News & ToursAugust 26, 2009

Do you really want to win the U.S. Amateur?

__TULSA, OKLA.--__Come Sunday afternoon, the last man standing from the 312-player field at the 109th U.S. Amateur will receive the customary spoils that go to the winner of the USGA's oldest championship. The Havemeyer Trophy. Invitations to the Masters, U.S. Open and British Open. A lifelong association with some of the game's greatest golfers (Bobby Jones,Arnold Palmer,Jack Nicklaus,Tiger Woods, etc.). The thing the champion won't get, however, is the one item he could use the most.

An owner's manual.

Indeed, claiming the most prestigious title in all of amateur golf hasn't necessarily been a trusting predictor of future golfing success. In many ways winning the U.S. Amateur is golf's equivalent of winning the Heisman Trophy. It's an honor and an albatross at the same time.

Consider that with 2004 U.S. Amateur champ Ryan Moore's playoff win at the Wyndham Championship last weekend, the number of PGA Tour victories from the 12 winners of the Amateur since Tiger's three-peat in the mid-1990s sits at only three.

While all but 2005 winner Edoardo Molinari and 2006 winner Richie Ramsey have earned a PGA Tour card at some point during their career, just five currently have fully exempt status.

Why the post-victory difficulties? The reasons vary, most stemming from the simple burden of expectations. USGA executive director David Fay told me a few years ago when I broached the same subject with him that he felt after being crowned U.S. Amateur champion, some players seem to change their mindset, altering their on- and off-course routines to "live up" to their new status--particularly after playing in the three majors. Meanwhile, this change causes some to forget what led to their amateur success in the first place.

Others agree the attention afforded the U.S. Amateur winner places more pressure on a player whose shift to pro golf is not a smooth road. Unlike football, basketball or baseball, where top amateurs are drafted into the pro ranks, golfers don't have a similar mechanism to make the jump.

"You win the Amateur and people are asking why you're not out there [on the PGA Tour]," 2001 winner Bubba Dickerson told me a few years back. "Well, it's not like other sports."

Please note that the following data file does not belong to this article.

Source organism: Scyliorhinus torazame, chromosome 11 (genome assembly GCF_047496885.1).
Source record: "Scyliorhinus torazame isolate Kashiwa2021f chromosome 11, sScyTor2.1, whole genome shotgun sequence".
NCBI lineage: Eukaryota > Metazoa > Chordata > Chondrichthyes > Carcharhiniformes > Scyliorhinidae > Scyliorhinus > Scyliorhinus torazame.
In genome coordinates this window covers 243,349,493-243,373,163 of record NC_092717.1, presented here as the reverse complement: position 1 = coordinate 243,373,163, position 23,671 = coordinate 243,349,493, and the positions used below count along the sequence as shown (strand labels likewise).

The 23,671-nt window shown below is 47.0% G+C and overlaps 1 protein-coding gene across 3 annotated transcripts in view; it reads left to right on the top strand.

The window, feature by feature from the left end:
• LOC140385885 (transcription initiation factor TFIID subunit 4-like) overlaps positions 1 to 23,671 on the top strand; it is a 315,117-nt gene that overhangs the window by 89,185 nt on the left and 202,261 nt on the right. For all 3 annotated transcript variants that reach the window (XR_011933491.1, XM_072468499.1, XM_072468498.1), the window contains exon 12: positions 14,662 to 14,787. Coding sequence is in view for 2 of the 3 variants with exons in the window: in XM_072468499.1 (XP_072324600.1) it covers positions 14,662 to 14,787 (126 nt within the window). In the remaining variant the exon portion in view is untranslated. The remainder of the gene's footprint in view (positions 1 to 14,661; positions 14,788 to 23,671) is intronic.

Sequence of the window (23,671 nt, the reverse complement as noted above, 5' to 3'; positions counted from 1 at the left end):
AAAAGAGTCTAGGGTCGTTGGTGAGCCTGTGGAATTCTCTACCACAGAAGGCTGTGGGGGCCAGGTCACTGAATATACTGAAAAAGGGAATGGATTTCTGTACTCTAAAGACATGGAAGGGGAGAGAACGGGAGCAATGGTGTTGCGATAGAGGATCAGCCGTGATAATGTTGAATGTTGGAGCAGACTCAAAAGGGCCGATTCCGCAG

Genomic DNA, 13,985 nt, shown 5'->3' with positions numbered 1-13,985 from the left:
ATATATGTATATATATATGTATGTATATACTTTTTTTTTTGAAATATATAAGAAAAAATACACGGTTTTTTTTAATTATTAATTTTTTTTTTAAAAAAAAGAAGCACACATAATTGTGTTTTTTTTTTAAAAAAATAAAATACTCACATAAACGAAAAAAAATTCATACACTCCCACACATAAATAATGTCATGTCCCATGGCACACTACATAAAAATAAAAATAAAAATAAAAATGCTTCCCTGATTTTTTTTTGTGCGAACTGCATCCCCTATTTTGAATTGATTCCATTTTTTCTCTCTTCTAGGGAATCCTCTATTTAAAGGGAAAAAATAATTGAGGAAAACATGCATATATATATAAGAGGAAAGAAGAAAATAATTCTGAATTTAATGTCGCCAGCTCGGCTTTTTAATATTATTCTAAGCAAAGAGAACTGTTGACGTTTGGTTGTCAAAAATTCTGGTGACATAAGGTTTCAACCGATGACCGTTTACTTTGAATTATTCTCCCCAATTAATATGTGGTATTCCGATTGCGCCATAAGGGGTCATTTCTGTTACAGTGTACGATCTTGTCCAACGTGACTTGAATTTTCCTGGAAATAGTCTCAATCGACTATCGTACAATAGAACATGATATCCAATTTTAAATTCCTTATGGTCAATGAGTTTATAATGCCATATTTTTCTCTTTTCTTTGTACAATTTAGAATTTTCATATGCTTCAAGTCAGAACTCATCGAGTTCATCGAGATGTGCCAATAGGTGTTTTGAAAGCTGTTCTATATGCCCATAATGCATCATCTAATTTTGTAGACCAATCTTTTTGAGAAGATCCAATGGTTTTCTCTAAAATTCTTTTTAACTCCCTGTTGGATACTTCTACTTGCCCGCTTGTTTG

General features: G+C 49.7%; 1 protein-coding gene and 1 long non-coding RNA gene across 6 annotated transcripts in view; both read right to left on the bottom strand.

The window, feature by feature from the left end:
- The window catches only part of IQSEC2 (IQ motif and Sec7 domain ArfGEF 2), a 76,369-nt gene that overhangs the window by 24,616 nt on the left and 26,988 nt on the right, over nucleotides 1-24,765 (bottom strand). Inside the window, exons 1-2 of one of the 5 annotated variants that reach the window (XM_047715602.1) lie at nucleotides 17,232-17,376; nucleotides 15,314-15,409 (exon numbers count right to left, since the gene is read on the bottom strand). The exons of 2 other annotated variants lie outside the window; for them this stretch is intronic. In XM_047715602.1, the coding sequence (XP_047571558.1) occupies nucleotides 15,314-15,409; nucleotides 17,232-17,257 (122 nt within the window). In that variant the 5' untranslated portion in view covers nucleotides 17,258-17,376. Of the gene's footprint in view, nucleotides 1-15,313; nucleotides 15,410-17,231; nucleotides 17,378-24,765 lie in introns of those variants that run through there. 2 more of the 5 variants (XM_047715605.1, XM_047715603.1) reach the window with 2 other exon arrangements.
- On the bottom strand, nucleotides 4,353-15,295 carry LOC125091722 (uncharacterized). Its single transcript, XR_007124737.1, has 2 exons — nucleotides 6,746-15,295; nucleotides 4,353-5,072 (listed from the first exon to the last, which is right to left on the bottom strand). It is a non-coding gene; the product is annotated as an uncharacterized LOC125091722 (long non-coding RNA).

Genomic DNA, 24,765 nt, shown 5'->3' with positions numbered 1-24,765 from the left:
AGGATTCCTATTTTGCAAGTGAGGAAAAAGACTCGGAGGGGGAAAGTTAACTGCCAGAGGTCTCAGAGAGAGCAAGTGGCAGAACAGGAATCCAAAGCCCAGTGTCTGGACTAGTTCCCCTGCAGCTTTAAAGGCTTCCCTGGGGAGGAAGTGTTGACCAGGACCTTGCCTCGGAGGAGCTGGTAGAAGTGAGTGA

Whether this week's winner is a highly touted amateur or an unknown who capitalizes on the proverbial vagaries of match play, he will have plenty of doors open to him. The publicity and recognition that goes with winning the title remains unequaled compared to any other amateur event.

What he does once he walks through those doors, however, might be more of a challenge than winning in the first place.

__                                                 PGA Tour__

__Year    Winner                        Starts*  Cuts  Wins Top-10s  Status

__1997    Matt Kuchar                    201              97        1        17        PGA Tour

1998    Hank Kuehne                 113               51        0          8        None

1999    David Gossett                113               36        1          6        None

2000    Jeff Quinney                    77               34        0        10        PGA Tour

2001    Bubba Dickerson             60               29        0          3        Nationwide Tour

2002    Ricky Barnes                   37               13        0          1        PGA Tour

2003    Nick Flanagan                 39               20        0          1        Nationwide Tour

2004    Ryan Moore                  104               61         1        15        PGA Tour

2005    Edoardo Molinari               0                 0        0          0        None

2006    Richie Ramsey                  1                 0        0          0        None

2007    Colt Knost                        29              12         0          0        PGA Tour

2008    Danny Lee                       11                 6        0           1

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